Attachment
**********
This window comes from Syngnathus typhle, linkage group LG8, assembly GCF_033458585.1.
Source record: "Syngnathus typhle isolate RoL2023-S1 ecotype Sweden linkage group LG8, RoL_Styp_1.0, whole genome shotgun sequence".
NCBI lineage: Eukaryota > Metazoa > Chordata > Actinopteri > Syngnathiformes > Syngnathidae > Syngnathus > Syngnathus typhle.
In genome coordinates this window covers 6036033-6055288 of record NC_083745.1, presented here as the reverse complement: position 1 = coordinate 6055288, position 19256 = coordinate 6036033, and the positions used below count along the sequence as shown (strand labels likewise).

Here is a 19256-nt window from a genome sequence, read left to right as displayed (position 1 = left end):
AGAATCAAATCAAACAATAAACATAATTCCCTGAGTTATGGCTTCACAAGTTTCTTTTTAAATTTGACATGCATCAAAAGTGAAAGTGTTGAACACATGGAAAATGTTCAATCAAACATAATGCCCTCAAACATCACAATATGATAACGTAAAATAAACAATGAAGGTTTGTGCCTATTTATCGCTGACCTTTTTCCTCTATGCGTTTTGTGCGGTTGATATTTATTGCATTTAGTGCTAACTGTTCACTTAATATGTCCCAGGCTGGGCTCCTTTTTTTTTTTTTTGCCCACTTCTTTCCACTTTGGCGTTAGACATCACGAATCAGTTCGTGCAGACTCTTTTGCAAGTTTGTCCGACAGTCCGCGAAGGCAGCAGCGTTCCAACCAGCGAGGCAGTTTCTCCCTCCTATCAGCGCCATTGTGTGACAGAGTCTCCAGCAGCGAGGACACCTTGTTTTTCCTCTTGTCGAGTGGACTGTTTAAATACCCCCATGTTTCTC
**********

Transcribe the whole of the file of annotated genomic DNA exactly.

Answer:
This window comes from Syngnathus typhle, linkage group LG8, assembly GCF_033458585.1.
Source record: "Syngnathus typhle isolate RoL2023-S1 ecotype Sweden linkage group LG8, RoL_Styp_1.0, whole genome shotgun sequence".
NCBI lineage: Eukaryota > Metazoa > Chordata > Actinopteri > Syngnathiformes > Syngnathidae > Syngnathus > Syngnathus typhle.
In genome coordinates this window covers 6036033-6055288 of record NC_083745.1, presented here as the reverse complement: position 1 = coordinate 6055288, position 19256 = coordinate 6036033, and the positions used below count along the sequence as shown (strand labels likewise).

Here is a 19256-nt window from a genome sequence, read left to right as displayed (position 1 = left end):
AGAATCAAATCAAACAATAAACATAATTCCCTGAGTTATGGCTTCACAAGTTTCTTTTTAAATTTGACATGCATCAAAAGTGAAAGTGTTGAACACATGGAAAATGTTCAATCAAACATAATGCCCTCAAACATCACAATATGATAACGTAAAATAAACAATGAAGGTTTGTGCCTATTTATCGCTGACCTTTTTCCTCTATGCGTTTTGTGCGGTTGATATTTATTGCATTTAGTGCTAACTGTTCACTTAATATGTCCCAGGCTGGGCTCCTTTTTTTTTTTTTTGCCCACTTCTTTCCACTTTGGCGTTAGACATCACGAATCAGTTCGTGCAGACTCTTTTGCAAGTTTGTCCGACAGTCCGCGAAGGCAGCAGCGTTCCAACCAGCGAGGCAGTTTCTCCCTCCTATCAGCGCCATTGTGTGACAGAGTCTCCAGCAGCGAGGACACCTTGTTTTTCCTCTTGTCGAGTGGACTGTTTAAATACCCCCATGTTTCTC